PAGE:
Corvallis Workers Comp Attorneys
The relationship between employee and employer is mutually beneficial. The employee goes to work each day and completes the tasks he or she is responsible for, and the employer provides a safe environment within which to do the work, as well as a monetary compensation for the time spent. As part of providing as safe environment, the employer carries workers’ compensation insurance, which entitles an employee to financial benefit should he or she become injured on-the-job.
Workers compensation benefits are meant to pay for medical costs and two-thirds of lost wages as a result of an on-the-job injury. However, once a claim for benefits has been filed, the relationship is now between the employee, and the large insurance company that owns the workers’ compensation insurance plan. The adjustor for this insurance company has his marching orders and they are to pay as little as possible for each claim. In fact, if a claim can be dismissed without payment – all the better.
At Shelsinger & deVilleneuve this is exactly how our practice got started, with a fervent passion to fight for “the little guy” against the large insurance companies, and secure the benefits that are just and deserved. For four decades we have navigated the workers’ compensation claim process, and we are well-versed in all of the tricks and tactics that an insurance company might try in an effort to not pay full benefits.
Some of the benefits that you might be entitled to when you file a workers’ compensation claim are:
- Time Loss. When you are injured on the job, sometimes the injury is so significant that you are unable to work for a period of time. During that time, you are not earning any income, but you still have household bills to pay. Time loss benefits under the workers’ compensation law could provide you with two-thirds of your average income during this time. Your average income is calculated by researching your wages earned during the 52 weeks prior to the date of injury.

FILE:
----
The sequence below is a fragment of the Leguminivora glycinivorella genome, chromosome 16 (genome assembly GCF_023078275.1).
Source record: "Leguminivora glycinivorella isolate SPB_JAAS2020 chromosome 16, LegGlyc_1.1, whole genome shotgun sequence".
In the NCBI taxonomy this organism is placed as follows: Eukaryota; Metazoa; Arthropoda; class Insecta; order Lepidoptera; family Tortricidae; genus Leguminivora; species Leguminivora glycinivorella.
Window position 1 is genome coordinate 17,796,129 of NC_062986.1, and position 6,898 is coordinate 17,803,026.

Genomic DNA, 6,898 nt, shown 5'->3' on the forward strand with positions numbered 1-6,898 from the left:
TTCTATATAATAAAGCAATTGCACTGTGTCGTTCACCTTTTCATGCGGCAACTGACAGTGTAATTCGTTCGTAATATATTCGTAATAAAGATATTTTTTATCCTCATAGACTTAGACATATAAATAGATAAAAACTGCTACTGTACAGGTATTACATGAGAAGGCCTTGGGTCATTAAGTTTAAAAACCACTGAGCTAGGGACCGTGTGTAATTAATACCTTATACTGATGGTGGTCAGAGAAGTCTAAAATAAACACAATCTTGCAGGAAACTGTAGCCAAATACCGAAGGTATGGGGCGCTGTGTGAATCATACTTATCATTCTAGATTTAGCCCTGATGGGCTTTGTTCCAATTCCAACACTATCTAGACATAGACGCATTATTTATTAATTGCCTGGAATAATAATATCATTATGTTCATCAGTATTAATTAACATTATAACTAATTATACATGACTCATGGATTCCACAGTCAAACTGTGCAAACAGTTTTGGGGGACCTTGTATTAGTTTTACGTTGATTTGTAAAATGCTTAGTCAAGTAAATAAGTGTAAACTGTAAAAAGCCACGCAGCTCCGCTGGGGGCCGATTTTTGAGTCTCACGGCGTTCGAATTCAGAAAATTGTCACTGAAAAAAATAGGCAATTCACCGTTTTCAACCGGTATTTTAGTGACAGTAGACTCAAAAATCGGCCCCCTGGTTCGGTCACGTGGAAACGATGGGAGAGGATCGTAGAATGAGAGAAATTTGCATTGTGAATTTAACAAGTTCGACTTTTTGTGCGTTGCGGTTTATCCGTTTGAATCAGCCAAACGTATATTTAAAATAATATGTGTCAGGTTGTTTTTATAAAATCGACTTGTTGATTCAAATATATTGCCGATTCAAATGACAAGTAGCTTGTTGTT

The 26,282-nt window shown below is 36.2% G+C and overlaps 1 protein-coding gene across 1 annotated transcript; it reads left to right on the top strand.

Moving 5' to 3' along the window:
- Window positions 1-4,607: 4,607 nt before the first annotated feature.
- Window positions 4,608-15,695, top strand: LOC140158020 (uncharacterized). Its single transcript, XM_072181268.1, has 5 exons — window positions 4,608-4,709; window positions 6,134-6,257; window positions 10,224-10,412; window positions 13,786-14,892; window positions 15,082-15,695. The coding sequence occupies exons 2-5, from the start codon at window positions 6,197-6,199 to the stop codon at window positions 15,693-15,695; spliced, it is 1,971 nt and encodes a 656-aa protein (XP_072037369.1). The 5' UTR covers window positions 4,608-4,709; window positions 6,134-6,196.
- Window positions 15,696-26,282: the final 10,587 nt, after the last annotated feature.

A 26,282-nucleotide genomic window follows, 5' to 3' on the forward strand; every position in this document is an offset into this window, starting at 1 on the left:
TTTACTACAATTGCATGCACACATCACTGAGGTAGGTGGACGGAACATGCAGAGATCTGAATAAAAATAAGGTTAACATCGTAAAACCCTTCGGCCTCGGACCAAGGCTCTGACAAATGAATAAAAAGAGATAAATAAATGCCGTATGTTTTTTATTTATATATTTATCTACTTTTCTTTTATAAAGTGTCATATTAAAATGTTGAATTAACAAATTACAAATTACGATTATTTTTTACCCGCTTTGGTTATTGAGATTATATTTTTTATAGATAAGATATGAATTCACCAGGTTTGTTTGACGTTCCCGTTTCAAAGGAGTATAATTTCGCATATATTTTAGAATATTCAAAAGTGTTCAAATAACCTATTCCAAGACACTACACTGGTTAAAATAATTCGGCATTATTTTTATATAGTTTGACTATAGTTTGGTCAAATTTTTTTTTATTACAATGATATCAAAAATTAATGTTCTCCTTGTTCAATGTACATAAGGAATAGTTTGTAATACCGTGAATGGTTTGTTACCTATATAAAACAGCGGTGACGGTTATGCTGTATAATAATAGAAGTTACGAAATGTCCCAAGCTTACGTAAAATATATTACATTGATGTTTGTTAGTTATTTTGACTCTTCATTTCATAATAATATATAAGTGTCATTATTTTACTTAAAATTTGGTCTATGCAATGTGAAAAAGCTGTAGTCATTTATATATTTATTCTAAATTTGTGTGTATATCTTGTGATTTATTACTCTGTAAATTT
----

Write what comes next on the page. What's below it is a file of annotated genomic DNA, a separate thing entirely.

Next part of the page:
- Medical benefits. Any health care services that you receive as a result of your on-the-job injury could be paid for through the medical benefits portion of your workers’ compensation claim. This includes: office visits, diagnostics, surgery, lab work, medications, hospital costs, and mileage to and from health care visits.
- Permanent disability. In some cases, an on-the-job injury is so significant that the employee cannot return to work at all. These situations are covered under the permanent disability section of workers’ compensation. A lump sum will be calculated based on the severity of the permanent injury, and how greatly it impacts your ability to work.
- Vocational rehabilitation. This program is designed to train an injured worker on how to do a job different from what they were doing prior to injury.
If you have been injured on-the-job, there are some steps that you should take. First, make sure that you receive medical attention. Even if the injury seems insignificant, you should see a medical professional and have the injury looked at. Next, you should notify your employer of the injury in writing. While they are likely aware that you were injured, you must follow up with a written report of what happened. This report should give the same account as was given to the medical professional. It is important to be honest and never exaggerate when talking about your on-the-job injury. Finally, make sure to contact our office and schedule a consultation. Having a qualified and experienced workers’ compensation attorney in your corner will make all the difference.